On 3rd June 1947, the last Viceroy of British India, Lord Mountbatten, announced the Partition of India into two independent nations on religious lines triggering a gruesome cycle of violent upheavals and absolute horror for millions of people. It led to one of the largest displacements in human history as millions of Muslims, Hindus, and Sikhs migrated over to either Pakistan or India.
The Partition of India is incessantly discussed with respect to its socio-political implications only. Gandhi, Jinnah, the two-nation theory along with its bloody legacy are the only emphasis. These are served with rough statistics on the number of people displaced, killed, brutalised, or abducted.
However, we frequently overlook accounts of genuine tragedies that were inflicted upon millions of people who turned into refugees almost overnight, fleeing across borders with barely their own lives. Nevertheless, it was women who faced a terrible predicament during this time. Many of them got “fortunate” since they did not reach the enemy hands but were killed by their family members or killed themselves to “protect” the honour of their community. There is a legion of such horrific stories on both sides of the border which reflects the deep-rooted patriarchal mindset of Indian society where women are treated as mere objects of honour. A small village of Thoa Khalsa near Rawalpindi in Pakistan has such a painful story to tell.
The tragedy of Thoa Khalsa
...About a month ago, a communal army armed with sticks, tommy guns and hand grenades surrounded the village. The villagers defended themselves as best they could... but in the end, they had to raise the white flag. Negotiations followed. A sum of Rs 10,000 was demanded... it was promptly paid. The intruders gave solemn assurance that they would not come back.
The promise was broken the next day. They returned to demand more money and in the process hacked to death 40 of the defenders. Heavily outnumbered, they were unable to resist the onslaught. Their women held a hurried meeting and concluded that all was lost but their honour. Ninety women jumped into the small well. Only three were saved-there was not enough water in the well to draw them all.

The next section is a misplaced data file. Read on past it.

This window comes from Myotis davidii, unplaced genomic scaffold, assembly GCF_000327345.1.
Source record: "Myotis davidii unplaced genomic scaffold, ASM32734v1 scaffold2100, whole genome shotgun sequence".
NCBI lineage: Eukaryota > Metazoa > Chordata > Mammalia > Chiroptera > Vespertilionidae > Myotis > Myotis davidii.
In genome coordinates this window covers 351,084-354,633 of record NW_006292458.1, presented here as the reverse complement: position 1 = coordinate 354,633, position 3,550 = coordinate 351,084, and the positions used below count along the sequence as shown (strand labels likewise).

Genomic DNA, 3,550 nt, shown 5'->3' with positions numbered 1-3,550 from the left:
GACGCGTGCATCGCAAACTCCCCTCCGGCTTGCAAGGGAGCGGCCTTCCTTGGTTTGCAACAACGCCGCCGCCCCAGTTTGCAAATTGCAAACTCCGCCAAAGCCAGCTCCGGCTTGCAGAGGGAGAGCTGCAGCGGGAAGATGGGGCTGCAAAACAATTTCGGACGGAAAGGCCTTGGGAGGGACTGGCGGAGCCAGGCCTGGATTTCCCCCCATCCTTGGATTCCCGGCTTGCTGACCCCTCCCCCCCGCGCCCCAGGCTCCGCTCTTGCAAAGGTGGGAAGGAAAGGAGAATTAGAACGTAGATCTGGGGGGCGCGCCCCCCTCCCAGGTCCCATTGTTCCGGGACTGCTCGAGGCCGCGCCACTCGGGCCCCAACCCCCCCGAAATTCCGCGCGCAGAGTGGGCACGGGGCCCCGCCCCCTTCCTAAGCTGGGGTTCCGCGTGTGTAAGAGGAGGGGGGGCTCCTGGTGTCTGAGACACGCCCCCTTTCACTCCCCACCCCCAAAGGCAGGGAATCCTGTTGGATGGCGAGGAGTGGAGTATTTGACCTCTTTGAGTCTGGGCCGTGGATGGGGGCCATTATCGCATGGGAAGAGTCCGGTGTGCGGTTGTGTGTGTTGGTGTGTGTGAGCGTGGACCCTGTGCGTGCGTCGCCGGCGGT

The gruesome incident mentioned in The Statesman report of 15th March 1947 expounds what happened in Thoa Khalsa. These women took their own lives in a desperate attempt to protect the honour of their family and community, to escape abduction, rape, and religious conversion. They chose death over all these possible dreadful consequences.
This mass suicide by almost ninety women is perceived as an act of bravery on the part of Sikh women who “sacrificed” their own lives to preserve the honour of their community. The survivors of the partition kept the story of the sacrifice of their sisters in their memory and celebrated it. Pamphlets were distributed glorifying their sacrifice, gurudwaras had special remembrance rituals on their memory. In Remembering Partition: Violence, Nationalism and History in India, Historian Gyanendra Pandey, provides one of such pamphlets distributed by the Sikh community in July 1947.
THE DEATH-DEFYING SISTERS OF RAWALPINDI –THE PRIDE OF POTOHAR –
THOSE BRAVE DAUGHTERS OF GURU ARJAN – WHO PREFERRED VOLUNTARY
DEATH – SELF-INFLICTED OR AT THE HANDS OF THEIR DEAR ONES TO AN
IGNOBLE LIFE. THEY ARE PHYSICALLY GONE. THEIR SPIRIT IS AN UNDYING
Their sacrifice is painted in letters of glory but in retrospect, it is imperative to ask a certain question about this ‘mass suicide’. Was it done by the choice of these women or was it a result of a patriarchal consensus imposed upon them? It is often difficult to find answers for questions associated with such past events which are not even properly documented. All we have is memoirs of the survivors which consequently was mostly men who always remember such instances with great pride in the sacrifices of their women. Hence, we are unaware of what exactly those women were feeling.
The question of “honour”
All the deaths in Thoa Khalsa during the partition cannot simply be viewed as voluntary sacrifices made by some hundred women but a result of deep-rooted patriarchal notions ingrained in our society. Women either were not given much of a choice in the matter or they considered taking their own lives as how a woman performs her duty towards her community. In either way, this would still be the result of a community-orchestrated decision, rather than the individual decision of a woman.
Urvashi Butalia in her book The Other Side of Silence provides accounts of those who managed to survive the bloody partition. Mangal Singh was one among them who reached Amritsar after an arduous journey. He also was familiar with a story where women became martyrs for the sake of honour.